With the stock market falling for much of 2022, investors are rediscovering the risk involved in investing. The sad truth is that your money is always subject to a risk of loss whether invested or not. Therefore, it’s crucial to use parts of your money in different ways to create an end-to-end portfolio that works better for you. You can’t completely eliminate risk, but you can manage it in ways that improve your overall chances of success.
If you want to make your overall portfolio more resilient, you need to put some form of risk management at the heart of your plan. Individually, the investments below may not seem like much, but together these three decisions bring your overall portfolio that much closer to unstoppable, even in This Market.
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It might seem odd to think of cash as unstoppable, especially at a time when inflation is heating up. Despite this challenge, cash has one key advantage over other asset classes: it’s what you use to pay your bills. In addition, it is the benchmark against which other assets are measured. As a result, as terrible as cash’s performance this year has been relative to inflation, it is far beaten to invest in the stock market.
Of course, if cash beats stocks over the long term, then we all have much bigger worries. As a result, while it is important to have some Cash, it is also important not to overdo it. A good guideline is to have enough cash to pay your bills, plus about three to six months of expenses in an emergency fund in case you face one of those unfortunate “life happens” moments.
Much more than that and you run the risk of exposing too much of your money to inflation. Much less, and you’ll be at greater risk of having to sell your stocks while they’re down to cover unexpected expenses.
#2: High quality bonds
When you have bills that you expect to pay out of your portfolio within the next five years, stocks can be an incredibly dangerous place for that money. If the market crashes (like in 2022) and you’re forced to sell your stocks to cover your bills, then you’ll be forced to liquidate as many more stocks to cover your costs.
For money you need in the short term, bonds have some key advantages over stocks. First, typical bonds have predictable payments — regular payments of interest on published dates, followed by a return of principal at maturity. That makes bonds much better than stocks for duration adjustment — turning an investment into cash just before you need it.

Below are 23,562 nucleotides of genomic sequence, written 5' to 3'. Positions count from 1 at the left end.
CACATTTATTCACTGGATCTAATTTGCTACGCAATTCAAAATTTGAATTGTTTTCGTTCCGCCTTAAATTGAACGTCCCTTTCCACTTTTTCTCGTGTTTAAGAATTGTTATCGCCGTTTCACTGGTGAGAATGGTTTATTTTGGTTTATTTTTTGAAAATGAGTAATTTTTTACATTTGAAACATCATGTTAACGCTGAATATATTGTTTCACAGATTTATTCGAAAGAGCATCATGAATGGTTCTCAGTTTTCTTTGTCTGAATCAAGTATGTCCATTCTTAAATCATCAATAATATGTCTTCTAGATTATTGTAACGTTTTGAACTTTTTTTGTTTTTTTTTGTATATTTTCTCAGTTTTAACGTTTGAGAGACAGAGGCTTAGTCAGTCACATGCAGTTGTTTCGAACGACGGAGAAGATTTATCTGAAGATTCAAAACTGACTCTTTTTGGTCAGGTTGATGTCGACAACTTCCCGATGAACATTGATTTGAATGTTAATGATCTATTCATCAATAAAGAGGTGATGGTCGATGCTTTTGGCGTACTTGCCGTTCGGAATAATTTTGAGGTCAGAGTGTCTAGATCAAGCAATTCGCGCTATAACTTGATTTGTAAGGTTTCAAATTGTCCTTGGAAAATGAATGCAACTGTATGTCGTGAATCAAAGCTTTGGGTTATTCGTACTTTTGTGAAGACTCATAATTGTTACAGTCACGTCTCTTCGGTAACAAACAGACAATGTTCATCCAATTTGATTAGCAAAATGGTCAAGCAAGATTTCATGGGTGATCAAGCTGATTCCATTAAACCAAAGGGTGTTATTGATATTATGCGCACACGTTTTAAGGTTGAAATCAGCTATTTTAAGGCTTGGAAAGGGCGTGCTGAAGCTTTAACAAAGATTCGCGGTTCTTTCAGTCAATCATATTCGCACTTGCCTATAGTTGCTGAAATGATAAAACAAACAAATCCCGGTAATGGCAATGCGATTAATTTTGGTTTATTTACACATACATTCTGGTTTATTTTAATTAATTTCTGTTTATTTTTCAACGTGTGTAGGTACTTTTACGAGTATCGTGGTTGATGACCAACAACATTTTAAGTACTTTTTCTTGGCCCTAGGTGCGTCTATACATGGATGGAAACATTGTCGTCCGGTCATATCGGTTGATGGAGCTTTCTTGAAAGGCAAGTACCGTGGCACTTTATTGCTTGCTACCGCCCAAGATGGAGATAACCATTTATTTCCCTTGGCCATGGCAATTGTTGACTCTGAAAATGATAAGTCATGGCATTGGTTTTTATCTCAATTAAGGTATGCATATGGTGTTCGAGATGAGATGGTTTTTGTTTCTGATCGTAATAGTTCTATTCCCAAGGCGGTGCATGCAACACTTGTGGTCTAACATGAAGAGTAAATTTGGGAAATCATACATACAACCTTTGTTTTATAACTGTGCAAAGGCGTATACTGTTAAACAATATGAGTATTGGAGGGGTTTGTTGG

In addition, bond payments take precedence over stocks. When a company fails to make a scheduled bond payment, it typically results in bankruptcy — and potentially the company’s assets are handed over to those bondholders. As a result, if a company can make its bond payments, it is likely that it will will make his bail payments.
Still, a company’s ability to make its bond payments depends on a combination of its balance sheet strength and its ability to generate cash. So keep an eye on these and stay with companies that appear to be able to keep making these payments to improve your chances that your bond investments are truly unstoppable.
Of course, the biggest downside to bonds is that with generally fixed cash flows and a known lifespan, their total returns are also typically limited. As a result, while bonds are often better returns than cash for these short-term needs, they often aren’t great tools for long-term wealth accumulation.
#3: Broad-based equity index funds
Despite the challenges we see in 2022, there is good reason to believe that equities will continue to be an excellent vehicle for wealth accumulation over the long term. When it comes to stock investing, low-cost, broad-based stock index funds tend to outperform actively managed mutual funds. This makes broad-based stock index funds an incredibly powerful investment option for long-term money.
However, as 2022 reminds us, the stock market can go down as well as up. That’s why stocks — as unstoppable as they may be over the long term — aren’t where you want to hold money that you have to spend in the short-term.
Combine them all for a far more powerful portfolio
Cash, bonds, and stocks each have their own tradeoffs and risks that mean they’re not really suited to being the only investment vehicle you use. Put them together with one eye towards each other if However, they do need the money you save, and they each become fundamental elements of a much more unstoppable portfolio.
If you’re ready to put the pieces together for yourself, there’s no better time than now to get started. Make it a priority today and accelerate the date when your end-to-end portfolio has a better chance of meeting your needs when you need it.
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Chuck Saletta has no position in any of the stocks mentioned. The Motley Fool has no position in any of the stocks mentioned. The Motley Fool has a disclosure policy.